On Friday, May 17, thousands of Washington area residents will take to roads, bicycle lanes, and shared-use paths to commute to work by bicycle in the region's thirteenth annual Bike to Work Day.
As part of the annual event, designed to promote bicycling as a viable commuting alternative, cyclists will be able to stop at any one of 72 "pit stops" set up in various locations throughout the region to meet other bicycle commuters, enjoy refreshments, enter prize competitions, and receive an official event t-shirt.
Bike to Work Day started in 2000 through a partnership between the Transportation Planning Board's Commuter Connections program and the Washington Area Bicyclist Association, or WABA. Since its first year, Bike to Work Day has grown steadily, from just five pit stops and a few hundred participants to 72 pit stops and an anticipated 14,000 participants.
The growing participation in Bike to Work Day reflects a trend in the Washington region of more people choosing to use bicycles for both commuting and recreation. Just recently, Capital Bikeshare, a regional program that makes publicly-owned bicycles available for short-term rental, set an all-time record for one-day ridership, exceeding more than 11,000 trips on Saturday, April 13.
While planners and officials welcome this increased interest in non-motorized travel modes, the increase is leading to a growing number of potential conflicts between motorists, pedestrians, and cyclists, often caused by confusion over such things as who has the right of way and where bicycles are permitted and where they aren't. Often these conflicts are resolved without incident, but far too often people are injured or even killed.
As this risk increases, there is a growing need for support services to help new cyclists become more confident on the road and to operate their bicycles in a safer manner, as well as to educate motorists about traffic safety laws pertaining to cyclists.
The region's annual Bike to Work Day event offers a number of activities that both celebrate biking and provide an opportunity for novice cyclists to develop confidence on the road.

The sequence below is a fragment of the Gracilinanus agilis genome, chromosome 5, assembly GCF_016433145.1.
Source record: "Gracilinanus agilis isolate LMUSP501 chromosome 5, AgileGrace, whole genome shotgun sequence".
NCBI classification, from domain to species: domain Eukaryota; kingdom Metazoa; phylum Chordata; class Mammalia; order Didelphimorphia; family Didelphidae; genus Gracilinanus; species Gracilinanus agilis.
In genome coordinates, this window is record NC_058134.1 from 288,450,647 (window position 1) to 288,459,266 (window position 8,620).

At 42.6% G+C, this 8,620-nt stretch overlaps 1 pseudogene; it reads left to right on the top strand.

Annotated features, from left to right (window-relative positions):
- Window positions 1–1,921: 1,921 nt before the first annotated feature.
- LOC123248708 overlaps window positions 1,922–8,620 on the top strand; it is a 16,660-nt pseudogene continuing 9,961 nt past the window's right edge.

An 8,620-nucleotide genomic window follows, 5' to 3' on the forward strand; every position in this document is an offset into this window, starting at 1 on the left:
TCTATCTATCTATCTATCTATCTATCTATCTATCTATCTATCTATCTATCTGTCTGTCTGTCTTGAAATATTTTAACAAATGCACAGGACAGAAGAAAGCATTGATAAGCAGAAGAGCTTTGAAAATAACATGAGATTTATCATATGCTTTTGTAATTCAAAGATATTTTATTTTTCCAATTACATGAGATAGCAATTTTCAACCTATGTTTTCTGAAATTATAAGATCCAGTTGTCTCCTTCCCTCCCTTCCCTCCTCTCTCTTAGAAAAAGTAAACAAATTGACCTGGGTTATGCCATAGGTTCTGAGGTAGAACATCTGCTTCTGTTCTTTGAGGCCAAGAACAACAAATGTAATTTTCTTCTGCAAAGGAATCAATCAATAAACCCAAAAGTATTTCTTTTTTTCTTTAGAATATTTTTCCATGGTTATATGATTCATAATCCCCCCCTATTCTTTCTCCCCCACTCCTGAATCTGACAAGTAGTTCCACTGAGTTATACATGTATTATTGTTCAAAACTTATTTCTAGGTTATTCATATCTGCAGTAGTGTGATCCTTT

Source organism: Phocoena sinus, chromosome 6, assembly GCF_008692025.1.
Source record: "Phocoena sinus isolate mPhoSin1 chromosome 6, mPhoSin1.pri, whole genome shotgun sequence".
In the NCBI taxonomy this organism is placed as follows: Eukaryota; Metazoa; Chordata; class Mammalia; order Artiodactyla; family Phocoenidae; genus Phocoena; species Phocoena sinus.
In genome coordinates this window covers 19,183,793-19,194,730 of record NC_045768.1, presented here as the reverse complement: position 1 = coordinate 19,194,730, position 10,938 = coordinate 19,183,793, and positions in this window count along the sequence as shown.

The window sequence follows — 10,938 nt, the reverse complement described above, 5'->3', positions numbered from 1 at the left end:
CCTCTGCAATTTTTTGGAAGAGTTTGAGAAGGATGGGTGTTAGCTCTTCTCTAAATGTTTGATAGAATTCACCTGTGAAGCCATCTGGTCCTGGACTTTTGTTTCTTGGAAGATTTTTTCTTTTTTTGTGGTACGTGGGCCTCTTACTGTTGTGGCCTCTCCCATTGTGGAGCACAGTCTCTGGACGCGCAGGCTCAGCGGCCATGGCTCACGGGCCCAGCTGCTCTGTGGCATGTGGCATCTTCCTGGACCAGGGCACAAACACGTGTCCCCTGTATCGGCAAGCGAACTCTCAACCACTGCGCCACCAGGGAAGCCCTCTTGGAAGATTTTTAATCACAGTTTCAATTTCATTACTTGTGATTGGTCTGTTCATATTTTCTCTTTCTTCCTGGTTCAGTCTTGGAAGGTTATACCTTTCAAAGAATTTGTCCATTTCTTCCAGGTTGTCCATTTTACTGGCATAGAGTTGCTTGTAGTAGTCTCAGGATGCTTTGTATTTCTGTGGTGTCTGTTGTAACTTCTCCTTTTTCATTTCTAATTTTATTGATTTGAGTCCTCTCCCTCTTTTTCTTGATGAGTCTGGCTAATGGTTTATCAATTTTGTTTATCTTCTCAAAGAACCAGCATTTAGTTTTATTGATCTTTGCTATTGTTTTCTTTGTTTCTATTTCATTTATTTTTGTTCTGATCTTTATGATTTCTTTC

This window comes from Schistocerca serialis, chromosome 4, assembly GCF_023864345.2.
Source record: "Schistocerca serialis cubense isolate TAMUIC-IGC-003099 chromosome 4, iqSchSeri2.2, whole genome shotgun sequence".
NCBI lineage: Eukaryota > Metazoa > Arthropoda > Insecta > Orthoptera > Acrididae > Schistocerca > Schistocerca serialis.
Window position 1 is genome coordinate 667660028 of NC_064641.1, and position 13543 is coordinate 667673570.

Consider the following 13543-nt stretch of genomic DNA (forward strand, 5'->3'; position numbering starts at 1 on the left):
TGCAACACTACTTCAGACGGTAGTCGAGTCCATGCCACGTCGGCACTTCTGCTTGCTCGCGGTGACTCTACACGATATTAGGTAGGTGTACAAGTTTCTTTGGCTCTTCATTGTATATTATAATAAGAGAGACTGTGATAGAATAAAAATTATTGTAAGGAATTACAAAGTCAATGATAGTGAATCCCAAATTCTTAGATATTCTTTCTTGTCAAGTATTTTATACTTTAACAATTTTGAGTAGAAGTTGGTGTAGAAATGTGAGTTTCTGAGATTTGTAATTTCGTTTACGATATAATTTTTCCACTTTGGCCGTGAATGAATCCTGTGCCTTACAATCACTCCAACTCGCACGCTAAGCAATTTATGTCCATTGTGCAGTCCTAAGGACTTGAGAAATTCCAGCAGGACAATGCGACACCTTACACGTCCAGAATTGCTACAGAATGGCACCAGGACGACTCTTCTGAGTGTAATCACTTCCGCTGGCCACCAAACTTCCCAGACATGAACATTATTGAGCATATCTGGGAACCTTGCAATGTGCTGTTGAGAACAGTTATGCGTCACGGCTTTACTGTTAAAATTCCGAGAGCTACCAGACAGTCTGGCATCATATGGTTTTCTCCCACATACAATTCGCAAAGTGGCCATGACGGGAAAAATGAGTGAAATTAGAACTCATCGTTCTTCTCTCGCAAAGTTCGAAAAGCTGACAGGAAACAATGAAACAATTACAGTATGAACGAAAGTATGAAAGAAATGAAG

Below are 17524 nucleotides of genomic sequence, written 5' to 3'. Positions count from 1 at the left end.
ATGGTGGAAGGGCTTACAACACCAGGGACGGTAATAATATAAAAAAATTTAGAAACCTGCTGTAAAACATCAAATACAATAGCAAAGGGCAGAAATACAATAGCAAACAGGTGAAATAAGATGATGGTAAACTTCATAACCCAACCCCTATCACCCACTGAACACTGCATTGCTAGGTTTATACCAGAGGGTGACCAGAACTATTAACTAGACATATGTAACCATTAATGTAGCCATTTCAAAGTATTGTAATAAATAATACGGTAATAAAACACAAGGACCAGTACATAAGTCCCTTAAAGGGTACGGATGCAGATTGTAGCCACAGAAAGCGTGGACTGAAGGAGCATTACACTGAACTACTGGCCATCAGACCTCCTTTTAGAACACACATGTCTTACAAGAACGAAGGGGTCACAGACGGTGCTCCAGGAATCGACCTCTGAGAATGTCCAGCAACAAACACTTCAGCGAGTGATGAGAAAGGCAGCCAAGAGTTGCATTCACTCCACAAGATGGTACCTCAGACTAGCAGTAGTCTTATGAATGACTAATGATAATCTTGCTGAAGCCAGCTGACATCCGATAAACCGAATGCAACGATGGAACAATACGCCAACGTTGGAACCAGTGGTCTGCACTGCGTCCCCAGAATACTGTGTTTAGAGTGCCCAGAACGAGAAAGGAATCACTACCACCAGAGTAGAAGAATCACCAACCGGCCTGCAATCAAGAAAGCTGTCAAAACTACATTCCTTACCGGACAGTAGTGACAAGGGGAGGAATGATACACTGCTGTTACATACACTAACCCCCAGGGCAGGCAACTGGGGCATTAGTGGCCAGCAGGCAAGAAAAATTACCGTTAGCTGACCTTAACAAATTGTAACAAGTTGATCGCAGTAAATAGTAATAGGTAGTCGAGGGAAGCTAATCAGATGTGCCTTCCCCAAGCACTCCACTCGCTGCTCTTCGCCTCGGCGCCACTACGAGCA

Communities in every jurisdiction in the region will set up pit stops as part of this year's event along popular bike routes or near employment centers, not only to welcome cyclists and offer refreshments but also to provide cyclists with information about bicycle maintenance and safety.
WABA will also organize commuter convoys led by experienced bicyclists along designated routes and between residential areas and major employment centers to help first-time or infrequent cyclists feel more comfortable commuting to work by bike.
In addition to the support services provided as part of Bike to Work Day, several other programs in the region help educate the public about bicycle and pedestrian safety.
Commuter Connections offers a Bicycling to Work guide for both commuters and their employers which is designed to facilitate the transition to bicycle commuting.
A Transportation Planning Board effort, known as "Street Smart", aims to remind motorists, bicyclists, and pedestrians about the region's traffic laws and ways to avoid traffic collisions. The semi-annual campaign uses outdoor advertising, on bus stops and on the backs and sides of buses, as well as traffic sponsorships on area radio stations to reach the public with key safety messages.
WABA also hosts safety training for bicyclists and provides a number of resources designed to educate motorists and cyclists about safety and traffic laws that apply to cyclists. These guides are especially important because traffic laws can vary from jurisdiction to jurisdiction.
As more and more people across the region choose to use bicycles to get around, whether for commuting, to run errands, or recreation, programs and activities like Bike to Work Day, the Street Smart safety campaign, and the various support services offered by the Washington Area Bicyclist Association provide tools and information to help make sure that cyclists are confident and safe on area roads.